Separation Anxiety: Some dogs become hysterical when their owner leaves them. They howl or tear up furniture in a fearful rage. Some dogs bloody themselves trying to paw through walls or smash through glass doors trying to reunite with their owners. Borderline Personality Disorder

Attention-Seeking: Some dogs constantly demand attention from their owner. Yet the more attention the owner gives these dogs, the more excited and attention-seeking they become. The end result is that these demanding dogs are always jumping up on their owners or otherwise pestering their owner for more attention. Borderline, Histrionic, or Narcissistic Personality Disorder

Lack Of Affection: Owners want an affectionate dog that loves them. Unfortunately, some dogs never warm up to their owner and remain aloof and cold. In addition, other dogs never learn to trust their owner, and remain suspicious and isolated. Paranoid, Schizoid or Avoidant Personality Disorder

Read more about animal psychological disorders:

8 thoughts on “Personality disordered dogs?

  1. I had trained dogs for 20yrs, in my experience, all dog problems are a result of living with humans. We are making them live in our ways, without realizing that we have to teach them how. In their natural environment, they wouldn’t have these problems within their society.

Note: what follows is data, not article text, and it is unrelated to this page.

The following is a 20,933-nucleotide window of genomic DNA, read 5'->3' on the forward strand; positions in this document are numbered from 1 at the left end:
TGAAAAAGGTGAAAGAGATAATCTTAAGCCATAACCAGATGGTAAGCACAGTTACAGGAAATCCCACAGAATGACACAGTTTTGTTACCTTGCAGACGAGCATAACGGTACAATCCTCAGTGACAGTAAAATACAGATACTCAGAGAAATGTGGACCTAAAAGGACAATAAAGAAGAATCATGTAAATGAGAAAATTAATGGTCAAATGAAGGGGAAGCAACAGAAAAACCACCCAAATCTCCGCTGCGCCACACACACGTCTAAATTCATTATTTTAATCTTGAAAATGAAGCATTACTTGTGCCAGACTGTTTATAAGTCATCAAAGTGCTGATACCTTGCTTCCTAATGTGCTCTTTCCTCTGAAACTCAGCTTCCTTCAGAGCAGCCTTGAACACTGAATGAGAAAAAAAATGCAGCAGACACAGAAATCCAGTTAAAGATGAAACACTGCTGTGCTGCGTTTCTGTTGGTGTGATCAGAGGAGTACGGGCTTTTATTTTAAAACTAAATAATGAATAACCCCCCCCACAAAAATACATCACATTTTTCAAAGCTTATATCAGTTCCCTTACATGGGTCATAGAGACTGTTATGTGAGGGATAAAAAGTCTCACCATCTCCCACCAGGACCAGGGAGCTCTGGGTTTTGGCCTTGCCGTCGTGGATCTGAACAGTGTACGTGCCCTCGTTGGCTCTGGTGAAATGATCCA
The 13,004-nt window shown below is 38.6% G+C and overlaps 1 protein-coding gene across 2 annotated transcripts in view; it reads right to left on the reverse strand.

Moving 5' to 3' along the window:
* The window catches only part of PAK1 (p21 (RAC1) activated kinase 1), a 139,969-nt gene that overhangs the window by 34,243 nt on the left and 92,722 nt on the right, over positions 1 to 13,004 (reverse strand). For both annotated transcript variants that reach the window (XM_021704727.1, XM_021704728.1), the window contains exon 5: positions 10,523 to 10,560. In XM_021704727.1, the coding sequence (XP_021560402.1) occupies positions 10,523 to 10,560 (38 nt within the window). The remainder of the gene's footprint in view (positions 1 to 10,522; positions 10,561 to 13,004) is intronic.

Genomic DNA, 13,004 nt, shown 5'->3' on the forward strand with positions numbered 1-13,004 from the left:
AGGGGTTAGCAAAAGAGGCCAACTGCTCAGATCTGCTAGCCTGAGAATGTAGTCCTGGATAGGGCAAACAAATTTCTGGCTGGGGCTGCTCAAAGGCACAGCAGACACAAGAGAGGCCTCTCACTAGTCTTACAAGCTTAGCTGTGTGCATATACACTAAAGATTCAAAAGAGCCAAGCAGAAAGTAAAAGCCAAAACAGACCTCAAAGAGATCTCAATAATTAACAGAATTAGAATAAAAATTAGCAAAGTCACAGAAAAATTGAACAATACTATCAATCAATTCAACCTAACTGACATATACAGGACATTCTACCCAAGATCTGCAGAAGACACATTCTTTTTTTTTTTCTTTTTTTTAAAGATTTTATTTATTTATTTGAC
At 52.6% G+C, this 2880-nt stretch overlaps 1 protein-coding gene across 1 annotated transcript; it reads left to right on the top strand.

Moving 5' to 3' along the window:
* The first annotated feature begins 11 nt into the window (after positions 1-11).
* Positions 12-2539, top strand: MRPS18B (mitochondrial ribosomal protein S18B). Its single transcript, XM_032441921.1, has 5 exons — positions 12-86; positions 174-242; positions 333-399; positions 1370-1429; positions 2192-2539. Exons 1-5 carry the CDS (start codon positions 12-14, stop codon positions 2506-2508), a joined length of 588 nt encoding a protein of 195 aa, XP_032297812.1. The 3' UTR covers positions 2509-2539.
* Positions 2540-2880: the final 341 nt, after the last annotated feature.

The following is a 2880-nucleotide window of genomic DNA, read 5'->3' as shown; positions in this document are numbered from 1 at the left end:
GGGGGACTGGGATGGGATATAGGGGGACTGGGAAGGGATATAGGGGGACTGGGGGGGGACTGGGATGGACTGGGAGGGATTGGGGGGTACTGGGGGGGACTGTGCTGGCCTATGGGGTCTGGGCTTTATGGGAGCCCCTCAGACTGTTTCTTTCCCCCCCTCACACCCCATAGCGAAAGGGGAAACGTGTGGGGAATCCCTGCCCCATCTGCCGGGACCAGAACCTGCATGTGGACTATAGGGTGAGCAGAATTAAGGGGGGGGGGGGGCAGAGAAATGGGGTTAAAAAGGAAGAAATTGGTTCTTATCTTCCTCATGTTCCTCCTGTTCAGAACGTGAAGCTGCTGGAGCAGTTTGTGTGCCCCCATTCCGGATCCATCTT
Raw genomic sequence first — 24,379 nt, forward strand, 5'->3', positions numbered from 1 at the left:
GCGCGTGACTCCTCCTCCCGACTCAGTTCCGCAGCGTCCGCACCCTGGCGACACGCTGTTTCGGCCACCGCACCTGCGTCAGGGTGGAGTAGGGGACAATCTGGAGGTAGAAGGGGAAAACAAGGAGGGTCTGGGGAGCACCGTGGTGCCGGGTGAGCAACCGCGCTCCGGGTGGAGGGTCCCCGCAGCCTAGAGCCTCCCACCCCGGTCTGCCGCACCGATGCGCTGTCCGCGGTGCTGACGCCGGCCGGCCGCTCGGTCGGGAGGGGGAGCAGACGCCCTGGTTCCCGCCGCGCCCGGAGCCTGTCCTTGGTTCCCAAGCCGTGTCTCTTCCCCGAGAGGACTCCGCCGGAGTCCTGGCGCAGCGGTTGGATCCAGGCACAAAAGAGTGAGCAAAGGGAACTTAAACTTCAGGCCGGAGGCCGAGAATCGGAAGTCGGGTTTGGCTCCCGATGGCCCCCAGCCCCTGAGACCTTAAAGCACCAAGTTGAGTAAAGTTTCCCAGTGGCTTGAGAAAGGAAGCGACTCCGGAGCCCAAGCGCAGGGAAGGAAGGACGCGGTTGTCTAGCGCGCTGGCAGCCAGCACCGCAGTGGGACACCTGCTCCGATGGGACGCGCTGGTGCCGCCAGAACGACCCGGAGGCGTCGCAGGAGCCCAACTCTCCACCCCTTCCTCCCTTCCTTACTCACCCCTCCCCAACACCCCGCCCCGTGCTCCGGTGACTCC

One of the biggest causes of dog behavioural problems is “Little Dog Syndrome”, from the owners. Most of my dog training is removing the dominance that this creates in a dog.

    Dogs are mirror images of their owners. If you want to know about the owner, read the dog’s body language, it will tell you everything.

    Liked by 1 person

    • Yes, you can tell a lot about the owners by looking at the behavior of a dog. Recently I encoutered a very aggressive, out of control Beagle (who are usually hyper but not VICIOUS) and immediately suspected that dog was being abused in some way. Not too surprisingly I heard that the owners had taken that poor abused dog to the pound. I don’t know if they abused the dog, but they didn’t seem at all able to control it and seemed actually intimidated by it, as if they were allowing the dog to control them. If they weren’t abusing the dog, it had already been abused and his behavior problems were far too ingrained for them to be able to reform him. He would never have made a good pet. 😦